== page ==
Q: Did last might's race influence your decision in terms of what event you might run at the Olympic Trials and Olympics?

A: I really enjoy the 5k. We'll have to sit down and look at where my best chances to medal are. They are very different races. For me and my more speed-oriented training, it felt really nice until the last few laps when it was really uncomfortable. I just don't know right now. I don't know where I stack up against other people. Wherever I stand the best chance of medaling and representing my country well.

Q: You must have some sense that was what it was going to be like out there for a 10k.

A: It takes a lot of patience. Over a 10k, there are a lot of times you can talk yourself out of sticking to the pace. If you have one little bad stretch, it's not like you only have 2-3 laps left. You could have 10-15 laps left and not feel good. It's a very tough mental event. In the 5k, when I start to hurt, I can usually tell myself I've only got a few laps left. It's just a different approach. I'm glad I did a 10k because it presented a challenge and opened my eyes to other distances. I was really inspired by the marathon Trials, both the men and women this year. My genetic makeup I think is predisposed to the longer distances but I really have a fun time trying to fine-tune my speed. If you can't have a kick on the international scene, you're a bit hopeless. So I tend to try to stay shorter, longer.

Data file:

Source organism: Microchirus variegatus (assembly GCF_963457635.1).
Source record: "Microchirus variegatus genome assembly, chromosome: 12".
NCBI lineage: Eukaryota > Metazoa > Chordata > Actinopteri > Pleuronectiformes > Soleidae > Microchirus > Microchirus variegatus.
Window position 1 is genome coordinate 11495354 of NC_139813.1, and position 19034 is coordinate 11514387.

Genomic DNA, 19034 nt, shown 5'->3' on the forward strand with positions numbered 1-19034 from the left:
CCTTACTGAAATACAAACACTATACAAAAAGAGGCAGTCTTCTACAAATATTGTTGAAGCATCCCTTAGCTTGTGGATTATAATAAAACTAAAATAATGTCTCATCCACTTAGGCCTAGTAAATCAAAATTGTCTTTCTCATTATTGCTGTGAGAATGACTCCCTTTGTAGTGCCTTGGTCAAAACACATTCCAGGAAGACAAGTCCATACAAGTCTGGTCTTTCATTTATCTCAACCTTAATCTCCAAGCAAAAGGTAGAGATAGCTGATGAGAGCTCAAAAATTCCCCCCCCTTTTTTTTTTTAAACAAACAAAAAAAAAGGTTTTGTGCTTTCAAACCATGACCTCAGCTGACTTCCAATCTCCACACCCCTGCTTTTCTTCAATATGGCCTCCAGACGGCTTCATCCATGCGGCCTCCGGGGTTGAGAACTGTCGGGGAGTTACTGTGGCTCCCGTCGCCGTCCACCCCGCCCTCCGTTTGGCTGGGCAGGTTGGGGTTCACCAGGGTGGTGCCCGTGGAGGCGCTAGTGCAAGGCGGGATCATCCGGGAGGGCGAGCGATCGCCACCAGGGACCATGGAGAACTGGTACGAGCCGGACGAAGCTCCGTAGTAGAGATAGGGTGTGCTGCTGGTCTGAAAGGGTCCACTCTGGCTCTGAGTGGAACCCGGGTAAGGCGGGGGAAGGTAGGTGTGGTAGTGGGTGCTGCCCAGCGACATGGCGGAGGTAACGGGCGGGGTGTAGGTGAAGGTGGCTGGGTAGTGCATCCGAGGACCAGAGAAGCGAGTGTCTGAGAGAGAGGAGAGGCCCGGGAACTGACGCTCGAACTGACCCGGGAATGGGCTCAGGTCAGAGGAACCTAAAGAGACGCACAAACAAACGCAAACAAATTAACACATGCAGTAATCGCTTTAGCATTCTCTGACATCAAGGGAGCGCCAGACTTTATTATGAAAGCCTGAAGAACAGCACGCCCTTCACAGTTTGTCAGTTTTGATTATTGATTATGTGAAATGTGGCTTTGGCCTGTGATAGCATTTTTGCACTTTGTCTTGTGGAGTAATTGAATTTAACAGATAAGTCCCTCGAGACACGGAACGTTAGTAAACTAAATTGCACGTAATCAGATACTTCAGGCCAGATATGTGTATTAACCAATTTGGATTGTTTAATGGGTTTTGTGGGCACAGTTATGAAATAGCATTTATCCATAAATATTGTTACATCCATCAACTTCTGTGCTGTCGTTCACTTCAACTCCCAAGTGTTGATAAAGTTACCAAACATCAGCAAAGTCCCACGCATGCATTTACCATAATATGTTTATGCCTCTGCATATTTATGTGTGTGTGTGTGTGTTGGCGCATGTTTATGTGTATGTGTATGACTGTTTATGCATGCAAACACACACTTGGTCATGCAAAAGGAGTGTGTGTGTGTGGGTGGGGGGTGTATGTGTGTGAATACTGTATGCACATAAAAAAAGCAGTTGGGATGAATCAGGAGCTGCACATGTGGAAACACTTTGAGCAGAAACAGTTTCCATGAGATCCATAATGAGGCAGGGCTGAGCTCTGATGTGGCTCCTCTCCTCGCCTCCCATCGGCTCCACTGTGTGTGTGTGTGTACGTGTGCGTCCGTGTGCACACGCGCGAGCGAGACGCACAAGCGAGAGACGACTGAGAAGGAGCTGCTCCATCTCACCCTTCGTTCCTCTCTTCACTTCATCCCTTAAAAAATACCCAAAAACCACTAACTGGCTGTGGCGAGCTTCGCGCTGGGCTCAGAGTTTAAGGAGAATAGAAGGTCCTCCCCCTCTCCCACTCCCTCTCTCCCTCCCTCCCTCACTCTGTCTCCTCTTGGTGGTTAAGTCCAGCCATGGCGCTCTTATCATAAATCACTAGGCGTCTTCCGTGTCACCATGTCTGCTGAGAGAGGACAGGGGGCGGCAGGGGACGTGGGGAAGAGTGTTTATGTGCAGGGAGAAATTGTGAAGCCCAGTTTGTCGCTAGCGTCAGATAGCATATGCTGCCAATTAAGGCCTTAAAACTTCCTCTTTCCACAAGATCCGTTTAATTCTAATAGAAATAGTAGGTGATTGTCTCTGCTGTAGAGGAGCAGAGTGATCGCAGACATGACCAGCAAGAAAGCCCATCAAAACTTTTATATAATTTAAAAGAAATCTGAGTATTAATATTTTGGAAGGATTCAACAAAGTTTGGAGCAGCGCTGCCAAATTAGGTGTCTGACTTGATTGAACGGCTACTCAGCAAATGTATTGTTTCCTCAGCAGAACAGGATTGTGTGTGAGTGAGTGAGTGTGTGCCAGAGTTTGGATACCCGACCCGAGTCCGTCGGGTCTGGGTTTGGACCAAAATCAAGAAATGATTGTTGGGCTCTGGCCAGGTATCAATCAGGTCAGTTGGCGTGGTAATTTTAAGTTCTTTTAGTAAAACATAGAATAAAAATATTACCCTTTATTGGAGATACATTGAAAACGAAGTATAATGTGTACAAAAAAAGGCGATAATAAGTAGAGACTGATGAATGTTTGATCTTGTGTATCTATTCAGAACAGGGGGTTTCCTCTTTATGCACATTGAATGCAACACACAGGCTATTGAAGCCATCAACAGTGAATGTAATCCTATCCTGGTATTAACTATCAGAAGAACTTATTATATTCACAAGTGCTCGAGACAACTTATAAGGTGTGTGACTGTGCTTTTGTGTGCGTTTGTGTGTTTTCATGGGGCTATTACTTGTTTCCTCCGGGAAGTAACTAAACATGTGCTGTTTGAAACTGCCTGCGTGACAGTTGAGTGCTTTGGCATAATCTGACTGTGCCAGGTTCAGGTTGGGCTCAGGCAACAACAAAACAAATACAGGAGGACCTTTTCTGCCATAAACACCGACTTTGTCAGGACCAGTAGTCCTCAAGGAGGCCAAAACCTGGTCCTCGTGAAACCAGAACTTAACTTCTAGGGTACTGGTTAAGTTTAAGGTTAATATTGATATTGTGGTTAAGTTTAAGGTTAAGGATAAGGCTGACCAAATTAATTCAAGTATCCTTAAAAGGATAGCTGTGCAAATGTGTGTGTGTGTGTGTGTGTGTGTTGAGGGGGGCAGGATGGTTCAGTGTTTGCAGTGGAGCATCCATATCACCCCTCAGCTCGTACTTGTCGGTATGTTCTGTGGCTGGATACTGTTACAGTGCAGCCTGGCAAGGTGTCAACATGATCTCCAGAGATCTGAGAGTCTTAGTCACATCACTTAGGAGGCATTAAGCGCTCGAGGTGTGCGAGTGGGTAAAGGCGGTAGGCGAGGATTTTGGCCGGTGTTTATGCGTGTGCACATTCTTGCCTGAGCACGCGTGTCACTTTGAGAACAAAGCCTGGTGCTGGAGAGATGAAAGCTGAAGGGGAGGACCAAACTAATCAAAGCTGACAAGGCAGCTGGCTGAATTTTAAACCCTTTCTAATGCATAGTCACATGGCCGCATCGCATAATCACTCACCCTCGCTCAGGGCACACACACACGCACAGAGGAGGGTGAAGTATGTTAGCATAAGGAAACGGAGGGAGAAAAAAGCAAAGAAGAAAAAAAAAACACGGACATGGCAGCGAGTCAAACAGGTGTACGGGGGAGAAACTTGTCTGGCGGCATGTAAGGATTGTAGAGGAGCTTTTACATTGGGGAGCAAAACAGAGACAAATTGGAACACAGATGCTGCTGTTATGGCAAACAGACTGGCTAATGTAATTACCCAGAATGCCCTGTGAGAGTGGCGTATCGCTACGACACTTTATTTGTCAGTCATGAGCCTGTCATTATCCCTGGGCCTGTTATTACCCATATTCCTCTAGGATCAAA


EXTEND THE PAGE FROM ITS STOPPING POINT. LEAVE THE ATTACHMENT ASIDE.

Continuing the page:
Q: What does this mean to you personally and to distance running in the United States?

A: We've had some great role models so it's not like I'm groundbreaking or anything. I got a really nice text message from Deena [Kastor] last night and it's really nice to have the encouragement from other U.S. women. Everybody wants to make that next step. Kara [Goucher] proved in Osaka that she could do it. Everybody has so much enthusiasm. Sport in general is about breaking down barriers. The next one is sub-30 for the 10k. We're slowly but surely creeping up in there. I'm excited about it.